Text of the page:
Su Cho: Yeah, I kind of want to push on this question of audience. Like, Jennifer, you were saying that you were imagining the specter of Gabby at least, right? As an audience? Gabby, you’re saying you didn’t really think about the wider audience, and so you didn’t feel performative? How did you feel yourself shifting as you were writing these letters when you were or when you were not thinking about audience? Or maybe you’ve all achieved that, like, subliminal, right, achievement of, you know, only thinking about your own writing, and no one else, which I think is, I would like to achieve that one day.
Jennifer S. Cheng: I know this isn’t true for everyone, but I will say that, that for me, writing has always been the one space where I could be completely alone. Where I could be—I mean, I guess it really is, I never thought about in terms of this, but the one place where I didn’t have to perform for somebody else. You know, if someone else is in the room, I’m always cognizant, my body is really alert. If someone is even, you know, in the next room, my body is really alert. But writing has always felt like the one space that’s just mine. So I think I’m, as I’ve, you know, gotten older, I’ve found that I need to protect that because, you know, as I’ve gotten older and become more aware of, you know, gaze in publications and being seen, or being observed, and social media, (LAUGHS) just that, that really makes me feel the importance of protecting that space that’s away from everyone else and first for myself, and then, after that I can think about, you know, sharing it if it feels like something I want to share. But with these, I mean with this process, with these letters, you know, there is something really ambiguous about the direct address, especially in an experiment like this, because you’re not quite writing to yourself, it’s not like a diary or journal but it is a little bit because, right, what does it mean when you, when I’m writing to Gabby, knowing that she’s not getting the letter in the next, you know, few moments, or in the next week. And it is, it does, I think that’s why I use that word specter, there’s an even greater distance. But I think what’s interesting about the experiment is that it amplifies, you know, the distance that’s already there. And in contrast, the intimacy then becomes that much more, I think, vibrant, because it’s surprising, because it’s mysterious, because it’s unexpected maybe.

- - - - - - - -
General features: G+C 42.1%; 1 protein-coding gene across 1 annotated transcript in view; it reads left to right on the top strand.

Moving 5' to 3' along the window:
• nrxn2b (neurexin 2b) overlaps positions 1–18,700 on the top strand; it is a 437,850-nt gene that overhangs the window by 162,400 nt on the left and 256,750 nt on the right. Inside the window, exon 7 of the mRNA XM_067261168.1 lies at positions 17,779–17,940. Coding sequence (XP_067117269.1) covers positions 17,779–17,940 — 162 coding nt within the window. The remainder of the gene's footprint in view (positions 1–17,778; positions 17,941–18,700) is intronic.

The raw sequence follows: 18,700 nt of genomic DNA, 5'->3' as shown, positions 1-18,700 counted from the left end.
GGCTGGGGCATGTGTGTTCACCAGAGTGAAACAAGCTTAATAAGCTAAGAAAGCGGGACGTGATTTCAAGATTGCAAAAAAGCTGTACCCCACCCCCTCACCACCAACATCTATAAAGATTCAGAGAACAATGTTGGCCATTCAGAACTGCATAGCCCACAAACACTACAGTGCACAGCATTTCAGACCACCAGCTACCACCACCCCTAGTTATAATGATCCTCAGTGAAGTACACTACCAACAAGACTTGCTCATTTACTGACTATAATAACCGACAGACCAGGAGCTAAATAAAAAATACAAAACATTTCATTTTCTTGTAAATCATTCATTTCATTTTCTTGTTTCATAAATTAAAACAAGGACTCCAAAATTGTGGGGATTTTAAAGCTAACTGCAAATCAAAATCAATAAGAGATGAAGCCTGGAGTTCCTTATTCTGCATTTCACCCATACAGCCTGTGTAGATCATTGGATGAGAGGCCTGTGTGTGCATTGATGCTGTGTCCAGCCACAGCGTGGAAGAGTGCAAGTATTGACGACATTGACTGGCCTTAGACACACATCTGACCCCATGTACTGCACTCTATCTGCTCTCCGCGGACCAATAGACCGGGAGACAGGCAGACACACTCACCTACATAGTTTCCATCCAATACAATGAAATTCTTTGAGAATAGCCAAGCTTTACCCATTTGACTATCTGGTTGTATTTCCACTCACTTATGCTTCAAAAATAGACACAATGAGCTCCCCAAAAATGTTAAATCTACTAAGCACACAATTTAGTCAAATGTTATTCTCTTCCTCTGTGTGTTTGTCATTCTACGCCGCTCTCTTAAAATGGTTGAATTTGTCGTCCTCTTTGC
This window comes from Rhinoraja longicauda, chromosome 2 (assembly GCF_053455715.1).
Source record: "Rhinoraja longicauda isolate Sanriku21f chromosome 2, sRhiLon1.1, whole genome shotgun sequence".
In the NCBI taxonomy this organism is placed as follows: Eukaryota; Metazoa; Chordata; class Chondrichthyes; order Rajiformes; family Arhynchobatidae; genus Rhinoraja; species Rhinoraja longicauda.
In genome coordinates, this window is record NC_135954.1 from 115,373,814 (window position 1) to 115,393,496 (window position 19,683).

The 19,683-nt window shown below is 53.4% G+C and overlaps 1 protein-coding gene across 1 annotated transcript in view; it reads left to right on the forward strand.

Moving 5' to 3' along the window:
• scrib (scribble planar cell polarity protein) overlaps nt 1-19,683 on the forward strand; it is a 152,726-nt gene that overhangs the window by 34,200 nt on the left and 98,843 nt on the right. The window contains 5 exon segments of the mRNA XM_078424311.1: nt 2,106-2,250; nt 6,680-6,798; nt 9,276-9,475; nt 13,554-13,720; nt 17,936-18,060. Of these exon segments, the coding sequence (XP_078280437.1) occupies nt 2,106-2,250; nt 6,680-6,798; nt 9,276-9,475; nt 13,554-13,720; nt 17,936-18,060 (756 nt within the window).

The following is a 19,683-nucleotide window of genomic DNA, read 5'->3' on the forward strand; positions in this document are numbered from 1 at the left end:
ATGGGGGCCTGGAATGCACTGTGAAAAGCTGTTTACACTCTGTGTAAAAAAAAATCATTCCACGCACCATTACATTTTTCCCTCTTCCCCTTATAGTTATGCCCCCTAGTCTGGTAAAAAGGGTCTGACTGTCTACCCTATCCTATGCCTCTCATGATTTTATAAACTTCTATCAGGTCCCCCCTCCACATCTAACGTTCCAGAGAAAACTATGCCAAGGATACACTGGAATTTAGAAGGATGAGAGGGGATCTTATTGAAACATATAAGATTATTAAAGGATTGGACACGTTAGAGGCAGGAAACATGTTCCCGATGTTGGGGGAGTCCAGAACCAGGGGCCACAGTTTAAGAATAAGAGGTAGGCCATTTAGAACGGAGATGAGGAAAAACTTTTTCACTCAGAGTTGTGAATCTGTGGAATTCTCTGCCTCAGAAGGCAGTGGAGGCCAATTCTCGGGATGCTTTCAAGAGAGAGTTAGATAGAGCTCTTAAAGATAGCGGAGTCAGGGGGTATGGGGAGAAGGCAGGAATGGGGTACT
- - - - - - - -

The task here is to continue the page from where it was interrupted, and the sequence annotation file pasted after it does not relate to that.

Gabrielle Bates: Oh! Your brilliance as it just unspools off the cuff.
Jennifer S. Cheng: (LAUGHS)
Gabrielle Bates: Wow, I just wanna like, bathe in that for a minute.
Su Cho: I feel like there’s so much unmasking that letters do.
Gabrielle Bates: Yeah!
Jennifer S. Cheng: Mm.
Su Cho: I never thought of it like that. I’m a very impatient person. So the idea of writing a letter, and not just sending it via email, or texts, really stresses me out.
Gabrielle Bates: (LAUGHS)
Su Cho: I can’t handle that kind of anticipation. For me, intimacy, and that space, I’m like, I would rather just close the gap.
Gabrielle Bates: Yeah! Yeah, it’s allowing those gaps to stay, yeah, really open for once.
Su Cho: (LAUGHS) And then you get through it.
Jennifer S. Cheng: But there’s, I mean, I think that’s what’s so interesting, though, is because, with poetry too, right, there’s a way that the gap itself becomes something, almost a carrier or a portal to another kind of intimacy. You know, like I think of Rosemarie Waldrop, gardening the gap, and how that applies to this project. And, I mean, when I think of, when I think of poetry, and the gap, I think of, you know, the unsayable that’s always sort of at the center of something. And there’s a way in which that also becomes manifested in tangible and visible ways in a poem, right, in lineation, you know, juxtaposition, the leaps that happen, the way that a rhyme, you know, which could mean a rhyme in an idea or in, you know, shape or texture, is never quite exactly, right. There’s, there’s a kind of askewness to it. And that’s a distance, that’s a gap. But the way that when we, when we look aside a little bit, when we come at it at a slant, I don’t know, something magical kind of happens, where some kind of truth becomes recovered in a weird way.